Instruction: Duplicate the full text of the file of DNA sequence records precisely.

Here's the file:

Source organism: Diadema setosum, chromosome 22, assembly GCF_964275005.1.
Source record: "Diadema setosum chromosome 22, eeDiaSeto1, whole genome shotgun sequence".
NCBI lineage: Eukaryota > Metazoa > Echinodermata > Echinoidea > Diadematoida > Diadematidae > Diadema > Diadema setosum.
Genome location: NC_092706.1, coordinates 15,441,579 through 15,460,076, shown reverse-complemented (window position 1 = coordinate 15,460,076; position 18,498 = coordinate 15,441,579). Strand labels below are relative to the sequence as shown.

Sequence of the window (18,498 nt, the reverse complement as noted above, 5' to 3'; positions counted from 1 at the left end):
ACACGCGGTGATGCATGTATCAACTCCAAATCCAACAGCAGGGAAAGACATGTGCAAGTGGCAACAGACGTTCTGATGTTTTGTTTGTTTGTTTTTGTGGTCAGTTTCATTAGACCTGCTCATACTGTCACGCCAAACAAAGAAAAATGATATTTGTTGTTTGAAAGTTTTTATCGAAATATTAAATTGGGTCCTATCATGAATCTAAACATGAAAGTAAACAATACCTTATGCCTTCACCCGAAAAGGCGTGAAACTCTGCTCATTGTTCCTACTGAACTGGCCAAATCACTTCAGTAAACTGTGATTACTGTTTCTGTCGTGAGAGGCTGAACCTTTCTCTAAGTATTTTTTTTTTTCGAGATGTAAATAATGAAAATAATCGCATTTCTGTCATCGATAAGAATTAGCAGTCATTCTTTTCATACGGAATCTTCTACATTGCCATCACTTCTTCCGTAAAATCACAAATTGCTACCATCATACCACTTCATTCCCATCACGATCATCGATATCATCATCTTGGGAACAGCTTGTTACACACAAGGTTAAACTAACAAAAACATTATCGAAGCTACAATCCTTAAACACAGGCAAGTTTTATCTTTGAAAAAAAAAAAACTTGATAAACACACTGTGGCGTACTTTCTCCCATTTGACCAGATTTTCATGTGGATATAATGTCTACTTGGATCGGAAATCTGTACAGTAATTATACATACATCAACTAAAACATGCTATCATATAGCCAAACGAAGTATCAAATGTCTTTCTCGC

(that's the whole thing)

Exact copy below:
Source organism: Diadema setosum, chromosome 22, assembly GCF_964275005.1.
Source record: "Diadema setosum chromosome 22, eeDiaSeto1, whole genome shotgun sequence".
NCBI lineage: Eukaryota > Metazoa > Echinodermata > Echinoidea > Diadematoida > Diadematidae > Diadema > Diadema setosum.
Genome location: NC_092706.1, coordinates 15,441,579 through 15,460,076, shown reverse-complemented (window position 1 = coordinate 15,460,076; position 18,498 = coordinate 15,441,579). Strand labels below are relative to the sequence as shown.

Sequence of the window (18,498 nt, the reverse complement as noted above, 5' to 3'; positions counted from 1 at the left end):
ACACGCGGTGATGCATGTATCAACTCCAAATCCAACAGCAGGGAAAGACATGTGCAAGTGGCAACAGACGTTCTGATGTTTTGTTTGTTTGTTTTTGTGGTCAGTTTCATTAGACCTGCTCATACTGTCACGCCAAACAAAGAAAAATGATATTTGTTGTTTGAAAGTTTTTATCGAAATATTAAATTGGGTCCTATCATGAATCTAAACATGAAAGTAAACAATACCTTATGCCTTCACCCGAAAAGGCGTGAAACTCTGCTCATTGTTCCTACTGAACTGGCCAAATCACTTCAGTAAACTGTGATTACTGTTTCTGTCGTGAGAGGCTGAACCTTTCTCTAAGTATTTTTTTTTTTCGAGATGTAAATAATGAAAATAATCGCATTTCTGTCATCGATAAGAATTAGCAGTCATTCTTTTCATACGGAATCTTCTACATTGCCATCACTTCTTCCGTAAAATCACAAATTGCTACCATCATACCACTTCATTCCCATCACGATCATCGATATCATCATCTTGGGAACAGCTTGTTACACACAAGGTTAAACTAACAAAAACATTATCGAAGCTACAATCCTTAAACACAGGCAAGTTTTATCTTTGAAAAAAAAAAAACTTGATAAACACACTGTGGCGTACTTTCTCCCATTTGACCAGATTTTCATGTGGATATAATGTCTACTTGGATCGGAAATCTGTACAGTAATTATACATACATCAACTAAAACATGCTATCATATAGCCAAACGAAGTATCAAATGTCTTTCTCGC